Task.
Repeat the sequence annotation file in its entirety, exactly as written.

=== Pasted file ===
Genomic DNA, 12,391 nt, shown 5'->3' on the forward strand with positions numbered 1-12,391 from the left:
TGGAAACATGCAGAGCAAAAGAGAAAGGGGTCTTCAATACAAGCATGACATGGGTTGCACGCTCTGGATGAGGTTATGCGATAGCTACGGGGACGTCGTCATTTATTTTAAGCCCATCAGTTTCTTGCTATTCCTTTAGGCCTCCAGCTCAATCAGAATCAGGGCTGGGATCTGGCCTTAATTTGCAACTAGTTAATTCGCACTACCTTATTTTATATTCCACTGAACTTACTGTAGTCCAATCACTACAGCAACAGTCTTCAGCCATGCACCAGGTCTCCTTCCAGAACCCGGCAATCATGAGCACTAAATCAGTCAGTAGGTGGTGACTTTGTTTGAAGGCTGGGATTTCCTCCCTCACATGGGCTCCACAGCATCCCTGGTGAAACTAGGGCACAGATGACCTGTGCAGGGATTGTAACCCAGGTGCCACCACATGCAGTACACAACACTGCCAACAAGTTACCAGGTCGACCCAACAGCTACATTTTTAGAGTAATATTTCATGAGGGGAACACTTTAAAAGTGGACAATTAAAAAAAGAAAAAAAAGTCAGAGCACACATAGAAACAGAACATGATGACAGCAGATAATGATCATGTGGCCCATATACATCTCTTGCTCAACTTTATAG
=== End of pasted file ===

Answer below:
Genomic DNA, 12,391 nt, shown 5'->3' on the forward strand with positions numbered 1-12,391 from the left:
TGGAAACATGCAGAGCAAAAGAGAAAGGGGTCTTCAATACAAGCATGACATGGGTTGCACGCTCTGGATGAGGTTATGCGATAGCTACGGGGACGTCGTCATTTATTTTAAGCCCATCAGTTTCTTGCTATTCCTTTAGGCCTCCAGCTCAATCAGAATCAGGGCTGGGATCTGGCCTTAATTTGCAACTAGTTAATTCGCACTACCTTATTTTATATTCCACTGAACTTACTGTAGTCCAATCACTACAGCAACAGTCTTCAGCCATGCACCAGGTCTCCTTCCAGAACCCGGCAATCATGAGCACTAAATCAGTCAGTAGGTGGTGACTTTGTTTGAAGGCTGGGATTTCCTCCCTCACATGGGCTCCACAGCATCCCTGGTGAAACTAGGGCACAGATGACCTGTGCAGGGATTGTAACCCAGGTGCCACCACATGCAGTACACAACACTGCCAACAAGTTACCAGGTCGACCCAACAGCTACATTTTTAGAGTAATATTTCATGAGGGGAACACTTTAAAAGTGGACAATTAAAAAAAGAAAAAAAAGTCAGAGCACACATAGAAACAGAACATGATGACAGCAGATAATGATCATGTGGCCCATATACATCTCTTGCTCAACTTTATAG